Department of Cognitive Neuroscience, Bielefeld University & Max Planck Institute for Biological Cyberentics
Wednesday July 6, 2011, 4:00
Jessell Room, (Senate House), University of London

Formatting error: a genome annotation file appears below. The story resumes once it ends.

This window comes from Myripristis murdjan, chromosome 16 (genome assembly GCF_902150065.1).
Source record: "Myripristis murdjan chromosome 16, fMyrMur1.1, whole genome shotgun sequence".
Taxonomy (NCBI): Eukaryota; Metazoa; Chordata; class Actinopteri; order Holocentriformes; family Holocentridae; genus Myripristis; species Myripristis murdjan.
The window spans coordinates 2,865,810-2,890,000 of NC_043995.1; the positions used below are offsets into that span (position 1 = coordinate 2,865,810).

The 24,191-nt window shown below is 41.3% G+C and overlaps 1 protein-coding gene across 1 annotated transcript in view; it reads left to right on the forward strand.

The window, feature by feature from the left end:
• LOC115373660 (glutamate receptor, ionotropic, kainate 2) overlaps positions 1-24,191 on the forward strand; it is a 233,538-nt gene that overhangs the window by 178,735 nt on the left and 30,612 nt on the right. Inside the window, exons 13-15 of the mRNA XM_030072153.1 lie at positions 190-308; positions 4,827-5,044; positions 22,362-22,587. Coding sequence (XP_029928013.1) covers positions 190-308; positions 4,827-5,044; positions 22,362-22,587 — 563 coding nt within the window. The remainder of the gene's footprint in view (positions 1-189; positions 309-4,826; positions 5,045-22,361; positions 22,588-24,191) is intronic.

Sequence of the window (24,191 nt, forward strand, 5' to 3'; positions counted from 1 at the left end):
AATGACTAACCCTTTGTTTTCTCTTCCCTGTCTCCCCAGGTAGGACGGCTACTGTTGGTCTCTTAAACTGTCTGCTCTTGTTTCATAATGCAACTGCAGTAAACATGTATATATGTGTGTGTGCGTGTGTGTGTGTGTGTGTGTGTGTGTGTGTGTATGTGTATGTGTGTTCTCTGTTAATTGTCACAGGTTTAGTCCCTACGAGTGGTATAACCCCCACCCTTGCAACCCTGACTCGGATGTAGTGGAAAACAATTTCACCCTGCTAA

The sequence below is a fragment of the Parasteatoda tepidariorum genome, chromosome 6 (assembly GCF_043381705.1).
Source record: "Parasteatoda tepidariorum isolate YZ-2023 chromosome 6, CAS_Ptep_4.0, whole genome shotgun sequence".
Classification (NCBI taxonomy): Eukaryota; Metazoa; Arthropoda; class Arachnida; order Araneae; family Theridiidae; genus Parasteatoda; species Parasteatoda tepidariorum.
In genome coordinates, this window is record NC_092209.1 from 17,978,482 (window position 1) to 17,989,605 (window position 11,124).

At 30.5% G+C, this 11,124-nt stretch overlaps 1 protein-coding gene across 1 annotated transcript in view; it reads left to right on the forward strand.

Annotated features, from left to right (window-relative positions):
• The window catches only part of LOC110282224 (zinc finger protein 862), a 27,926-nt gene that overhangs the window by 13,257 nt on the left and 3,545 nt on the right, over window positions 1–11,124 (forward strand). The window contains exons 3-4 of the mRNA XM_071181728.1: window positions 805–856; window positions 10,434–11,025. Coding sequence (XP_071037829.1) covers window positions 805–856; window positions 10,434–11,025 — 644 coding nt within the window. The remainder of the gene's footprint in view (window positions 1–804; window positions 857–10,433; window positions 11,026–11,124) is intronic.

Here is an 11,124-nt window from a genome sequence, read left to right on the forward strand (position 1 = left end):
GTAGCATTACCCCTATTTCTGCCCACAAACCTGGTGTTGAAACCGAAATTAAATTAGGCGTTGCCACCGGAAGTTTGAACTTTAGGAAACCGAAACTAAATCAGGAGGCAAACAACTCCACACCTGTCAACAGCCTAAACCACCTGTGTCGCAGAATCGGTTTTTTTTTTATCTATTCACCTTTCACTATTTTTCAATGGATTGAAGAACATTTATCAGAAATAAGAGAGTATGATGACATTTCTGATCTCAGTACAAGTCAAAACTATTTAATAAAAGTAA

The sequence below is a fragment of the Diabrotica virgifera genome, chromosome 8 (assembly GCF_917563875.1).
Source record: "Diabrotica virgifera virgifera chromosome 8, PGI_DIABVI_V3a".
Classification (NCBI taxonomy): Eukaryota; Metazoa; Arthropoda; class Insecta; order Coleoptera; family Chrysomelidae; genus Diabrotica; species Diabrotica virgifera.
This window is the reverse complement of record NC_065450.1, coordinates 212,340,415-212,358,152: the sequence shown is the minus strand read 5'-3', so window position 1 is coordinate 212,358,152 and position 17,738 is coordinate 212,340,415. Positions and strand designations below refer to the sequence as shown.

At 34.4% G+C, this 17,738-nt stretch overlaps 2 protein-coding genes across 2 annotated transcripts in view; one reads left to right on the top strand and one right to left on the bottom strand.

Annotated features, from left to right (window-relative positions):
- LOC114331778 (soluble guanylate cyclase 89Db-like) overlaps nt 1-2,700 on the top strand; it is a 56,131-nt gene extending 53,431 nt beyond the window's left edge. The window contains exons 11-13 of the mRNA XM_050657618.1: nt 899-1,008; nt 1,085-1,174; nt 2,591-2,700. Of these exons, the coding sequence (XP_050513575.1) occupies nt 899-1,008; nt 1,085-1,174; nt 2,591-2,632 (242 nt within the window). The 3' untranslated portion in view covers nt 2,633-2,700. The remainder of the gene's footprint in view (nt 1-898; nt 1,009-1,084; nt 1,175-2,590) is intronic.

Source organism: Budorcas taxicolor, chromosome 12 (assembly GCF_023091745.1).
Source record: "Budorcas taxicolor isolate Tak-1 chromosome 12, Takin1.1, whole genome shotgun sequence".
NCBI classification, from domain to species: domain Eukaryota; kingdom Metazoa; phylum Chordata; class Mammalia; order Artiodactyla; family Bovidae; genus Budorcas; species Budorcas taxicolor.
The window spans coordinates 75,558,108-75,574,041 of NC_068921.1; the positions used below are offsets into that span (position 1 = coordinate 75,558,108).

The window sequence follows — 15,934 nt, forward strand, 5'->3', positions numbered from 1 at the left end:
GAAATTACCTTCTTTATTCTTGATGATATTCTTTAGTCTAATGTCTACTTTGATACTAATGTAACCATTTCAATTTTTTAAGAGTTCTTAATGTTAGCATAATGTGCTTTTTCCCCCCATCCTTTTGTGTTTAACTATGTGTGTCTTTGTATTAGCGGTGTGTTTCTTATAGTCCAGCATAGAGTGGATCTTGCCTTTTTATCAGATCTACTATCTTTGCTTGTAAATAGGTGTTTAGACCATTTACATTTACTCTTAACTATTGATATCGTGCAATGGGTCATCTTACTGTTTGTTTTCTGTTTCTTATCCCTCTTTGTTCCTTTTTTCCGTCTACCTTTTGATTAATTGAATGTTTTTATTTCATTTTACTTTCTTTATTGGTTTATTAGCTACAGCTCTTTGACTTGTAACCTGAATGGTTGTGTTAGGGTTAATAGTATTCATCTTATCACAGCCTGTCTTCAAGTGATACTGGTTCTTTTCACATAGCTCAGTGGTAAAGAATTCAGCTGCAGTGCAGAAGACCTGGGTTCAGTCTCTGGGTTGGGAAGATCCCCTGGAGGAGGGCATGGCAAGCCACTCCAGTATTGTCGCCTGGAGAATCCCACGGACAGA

The brain receives information about the environment from all the sensory modalities, including vision, touch and audition. To efficiently interact with the environment, this information must eventually converge in the brain in order to form a reliable and accurate multimodal percept. This process is often complicated by the existence of noise at every level of signal processing, which makes the sensory information derived from the world imprecise and potentially inaccurate. There are several ways in which the nervous system may minimize the negative consequences of noise in terms of precision and accuracy. Two key strategies are to combine redundant sensory estimates and to utilize acquired knowledge about the statistical regularities of different sensory signals. In this talk, I elaborate on how these strategies may be used by the nervous system in order to obtain the best possible estimates from noisy sensory signals, such that we are able of efficiently interact with the environment. Particularly, I will focus on the learning aspects and how our perceptions are tuned to the statistical regularities of an ever-changing environment.